Cha cha cha evolved from mambo in Cuba back in the 1950’s, and both are danced, and only danced, On2.  Mambo was reincarnated as salsa in the 1970’s, and can be danced either On1 or On2.  When teaching mambo, it helps to teach cha cha cha at the same time, as they are so similar.  I find it easier to hear the On2 beat in cha cha cha, whereas the polyrhythmic nature of mambo obscures it.
Musicians call the basic rhythm of mambo, salsa, and cha cha cha the tumbao.  Played on the congas, the drummer accents the beats on 2 and 6, which the dancers then use to locate themselves in the music.  Fabricio played the tumbao live on congas while we listened to recorded music.  This teaching technique helped me hear and focus on the accented beats of 2 and 6, making it much easier for me to maintain my timing.  Fabricio exhibited an impressive knowledge of percussion, and his drumming brought the tumbao into the foreground for us beginners.  I suggest that other dance teachers adopt this technique.  David Zygn has played congas in his On2 classes for years,  but I do not know of any other instructors in Austin doing so.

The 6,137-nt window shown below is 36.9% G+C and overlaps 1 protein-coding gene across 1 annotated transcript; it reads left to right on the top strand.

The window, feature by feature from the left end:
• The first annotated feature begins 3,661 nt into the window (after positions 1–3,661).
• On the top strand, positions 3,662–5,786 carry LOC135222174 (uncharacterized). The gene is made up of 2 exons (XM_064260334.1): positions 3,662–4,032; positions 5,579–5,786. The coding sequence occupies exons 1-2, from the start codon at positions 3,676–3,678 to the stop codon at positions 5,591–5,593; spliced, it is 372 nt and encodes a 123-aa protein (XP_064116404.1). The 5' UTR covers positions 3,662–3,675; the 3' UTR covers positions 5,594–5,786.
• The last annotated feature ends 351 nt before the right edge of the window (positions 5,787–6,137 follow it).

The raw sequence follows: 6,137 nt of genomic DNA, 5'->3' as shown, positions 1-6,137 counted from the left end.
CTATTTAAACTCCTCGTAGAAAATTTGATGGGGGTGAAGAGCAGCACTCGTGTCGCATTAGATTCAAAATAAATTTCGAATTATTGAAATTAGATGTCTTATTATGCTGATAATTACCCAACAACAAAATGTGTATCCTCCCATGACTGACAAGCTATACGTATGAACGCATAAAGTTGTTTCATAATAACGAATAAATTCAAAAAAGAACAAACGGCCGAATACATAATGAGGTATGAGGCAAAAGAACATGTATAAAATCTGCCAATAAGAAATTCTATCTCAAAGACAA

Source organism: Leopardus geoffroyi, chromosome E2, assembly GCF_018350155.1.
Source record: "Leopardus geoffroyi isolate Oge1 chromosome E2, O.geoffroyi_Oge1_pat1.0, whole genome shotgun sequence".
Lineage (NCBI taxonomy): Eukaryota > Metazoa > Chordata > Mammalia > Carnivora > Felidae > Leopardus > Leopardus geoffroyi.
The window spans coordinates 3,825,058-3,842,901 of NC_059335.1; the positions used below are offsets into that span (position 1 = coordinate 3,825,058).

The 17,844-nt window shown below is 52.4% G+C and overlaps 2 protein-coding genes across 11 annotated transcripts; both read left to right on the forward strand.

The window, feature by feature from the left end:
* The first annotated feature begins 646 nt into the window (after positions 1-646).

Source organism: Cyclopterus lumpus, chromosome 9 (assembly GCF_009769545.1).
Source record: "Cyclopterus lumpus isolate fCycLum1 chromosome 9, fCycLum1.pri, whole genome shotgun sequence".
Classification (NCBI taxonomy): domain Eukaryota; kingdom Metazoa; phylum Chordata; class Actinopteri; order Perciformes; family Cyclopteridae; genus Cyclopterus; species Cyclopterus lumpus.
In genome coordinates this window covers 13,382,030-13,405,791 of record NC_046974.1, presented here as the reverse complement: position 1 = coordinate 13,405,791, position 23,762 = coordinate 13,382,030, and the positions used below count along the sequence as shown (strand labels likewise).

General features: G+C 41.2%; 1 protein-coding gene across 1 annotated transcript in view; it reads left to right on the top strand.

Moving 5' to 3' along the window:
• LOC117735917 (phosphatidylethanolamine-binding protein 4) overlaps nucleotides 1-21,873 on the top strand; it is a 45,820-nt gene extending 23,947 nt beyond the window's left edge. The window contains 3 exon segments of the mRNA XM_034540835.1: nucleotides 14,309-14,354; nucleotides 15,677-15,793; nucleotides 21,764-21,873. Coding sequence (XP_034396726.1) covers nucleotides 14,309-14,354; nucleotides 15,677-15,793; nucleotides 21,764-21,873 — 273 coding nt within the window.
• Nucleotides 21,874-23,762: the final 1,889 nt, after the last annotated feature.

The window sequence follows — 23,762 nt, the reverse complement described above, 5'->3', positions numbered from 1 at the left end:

One big hurdle for me with On2 is finding the second beat of the measure.  I’m not a musician, and I have no formal musical training.  Instructors should not assume that any given student can find One consistently while the music plays.  I suggest that instructors poll their classes to see if anybody or everybody can find One.  Once you know where One is, finding Two becomes obvious.  If the class is unsure of the location of One, hand clapping on One for an entire song would benefit most students.  In my struggle to learn On2, it helped me when I realized that whether dancing On1 or On2, the leader consistently steps on One with his left foot; forward when dancing On1, and backward when dancing On2.  Thus, knowing where One lays in the song becomes crucial.

Another facet of On2 instruction bothers me.  As Fabricio pointed out, beginner On2 instruction typically involves showing the students the follower’s footwork, so that both leaders and followers step forward on One.  Several times in the past, during On2 instruction, the class began by doing the follower’s footwork, and when partner work began, I was told to ignore what I just learned, and do the opposite.  Why?  This stuff is hard enough to begin with, so why make it harder?  We’re talking about building muscle memory, right?  So why practice it wrong?  During instruction on the basic step, leads and follows should be separated, and each group taught their appropriate footwork, so no class time is wasted learning the incorrect step.  I understand that teaching the followers footwork to everyone is traditional, but it’s wrong.  Don’t do it.  Teach it right from the beginning, or don’t bother. Tradition is nice, unless it’s not.